If there are lots of birds flitting past your yard, you’d want to give them a place to hydrate and wash themselves. A stagnant or still-water bird bath is a classic option, but why don’t you consider making a bird bath bubbler, also known as a recirculating bird bath?
A bird bath with a bubbler has water constantly circulated by a pump. Thus, it’s cleaner and creates soothing noises, which attracts more birds. With that said, do you want to know how to make a bird bath bubbler? Keep reading to learn!
Table of Contents
- Ways to Make a Bird Bath Bubbler
- Maintenance and Care of a Bird Bath Bubbler
- Frequently Asked Questions
Ways to Make a Bird Bath Bubbler
There’s more than one way to build a bird bath bubbler. However, this method is one of the simplest and cheapest.
But don’t be limited by this – following similar steps will allow you to make a stone bird bath or even a clay pot garden bubbler. You’ll just have to change the materials and equipment.
What to prepare
- Water pump (solar-powered)
- Plastic plate
- Styrofoam ball
- Rubber tubing
- Acrylic paint and brush
- Bird bath (alternative: tub, bowl, or bucket)
- Decorations (e.g., stickers, rocks)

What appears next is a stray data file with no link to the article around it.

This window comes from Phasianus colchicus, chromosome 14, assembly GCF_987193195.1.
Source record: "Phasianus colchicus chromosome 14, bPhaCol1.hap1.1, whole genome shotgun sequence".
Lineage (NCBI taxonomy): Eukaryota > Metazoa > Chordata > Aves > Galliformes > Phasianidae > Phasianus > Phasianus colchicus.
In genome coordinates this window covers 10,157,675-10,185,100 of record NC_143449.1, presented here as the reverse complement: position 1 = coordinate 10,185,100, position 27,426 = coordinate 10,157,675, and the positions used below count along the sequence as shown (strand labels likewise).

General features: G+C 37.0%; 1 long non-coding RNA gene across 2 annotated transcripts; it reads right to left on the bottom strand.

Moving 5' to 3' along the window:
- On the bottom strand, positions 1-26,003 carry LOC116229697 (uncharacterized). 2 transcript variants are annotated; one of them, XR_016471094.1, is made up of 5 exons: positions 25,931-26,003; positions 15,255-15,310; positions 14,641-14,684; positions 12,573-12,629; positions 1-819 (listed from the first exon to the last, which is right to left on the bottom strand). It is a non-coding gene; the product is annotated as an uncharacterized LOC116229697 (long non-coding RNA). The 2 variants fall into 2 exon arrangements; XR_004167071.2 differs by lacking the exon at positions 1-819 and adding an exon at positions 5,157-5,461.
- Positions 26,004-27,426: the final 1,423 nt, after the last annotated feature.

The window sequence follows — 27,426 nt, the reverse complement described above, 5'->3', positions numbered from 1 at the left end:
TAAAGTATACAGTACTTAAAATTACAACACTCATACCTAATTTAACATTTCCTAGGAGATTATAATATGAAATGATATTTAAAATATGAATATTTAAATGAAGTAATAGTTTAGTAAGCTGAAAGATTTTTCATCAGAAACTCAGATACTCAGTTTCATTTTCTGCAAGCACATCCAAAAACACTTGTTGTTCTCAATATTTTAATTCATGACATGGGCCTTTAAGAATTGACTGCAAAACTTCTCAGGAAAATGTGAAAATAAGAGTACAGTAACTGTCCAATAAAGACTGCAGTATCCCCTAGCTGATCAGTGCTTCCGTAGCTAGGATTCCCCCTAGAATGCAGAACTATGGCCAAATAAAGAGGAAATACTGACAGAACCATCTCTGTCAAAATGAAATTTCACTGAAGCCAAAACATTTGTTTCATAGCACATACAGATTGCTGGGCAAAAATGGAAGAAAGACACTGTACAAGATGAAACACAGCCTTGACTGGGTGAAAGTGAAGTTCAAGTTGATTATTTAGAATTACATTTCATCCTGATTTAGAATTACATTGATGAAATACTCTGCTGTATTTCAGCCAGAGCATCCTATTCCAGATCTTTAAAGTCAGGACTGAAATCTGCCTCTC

- Soldering iron
Step 1: Choose a location for your bird bath bubbler
To have a higher chance of attracting birds, think carefully about where you place your backyard bubbler:
- In cold regions, the DIY tabletop bird bath should be in a sunny spot to keep the water temperature tolerable.
- Warmer regions, meanwhile, should place bird baths in the landscape’s shady spots to keep the water cool and reduce bacterial growth.
Also, if you want an electric bird bath bubbler, you must pick a location near an electric supply. Meanwhile, if you opt for a solar bird bath bubbler, you don’t have to worry about proximity to an electric supply, so long as the solar panels are not obstructed from the sun.
Step 2: Design your bird bath bubbler
Deciding how your homemade bird bath bubbler will turn out will help you determine what materials and equipment you need.
To be clear, the design should be decided based on the birds in your area. For instance, a small fixture will be enough to make a hummingbird bird bath bubbler.
However, if the birds in your area are bigger, you might prefer a larger, more rigid structure like a rock water fountain. It has more surface area than the hummingbird bath ball, so bigger birds can land on it. The ridges in the rocks may also give them places to grip or perch.
Step 3: Prepare the bird bath bubbler components
You can proceed to preparation once you’ve finalized your bird bath plans. For the bird bath bubbler in our tutorial, these are the preparation steps you’ll need to do:
- Paint the styrofoam ball and trim off a portion so it can sit flat on the plate.
- Create a hole in the middle of the styrofoam using a soldering iron or heated screwdriver. The hole must be large enough for the rubber tubing to pass through.
- Create several small holes in the plastic plate. The water will pass through them to be recirculated. Don’t forget to create a hole in the center of the plate for the rubber tubing.
- Cut the rubber tubing so it’s of adequate length.
- You may also add decorations. For instance, you can stick stickers to the side of the bucket.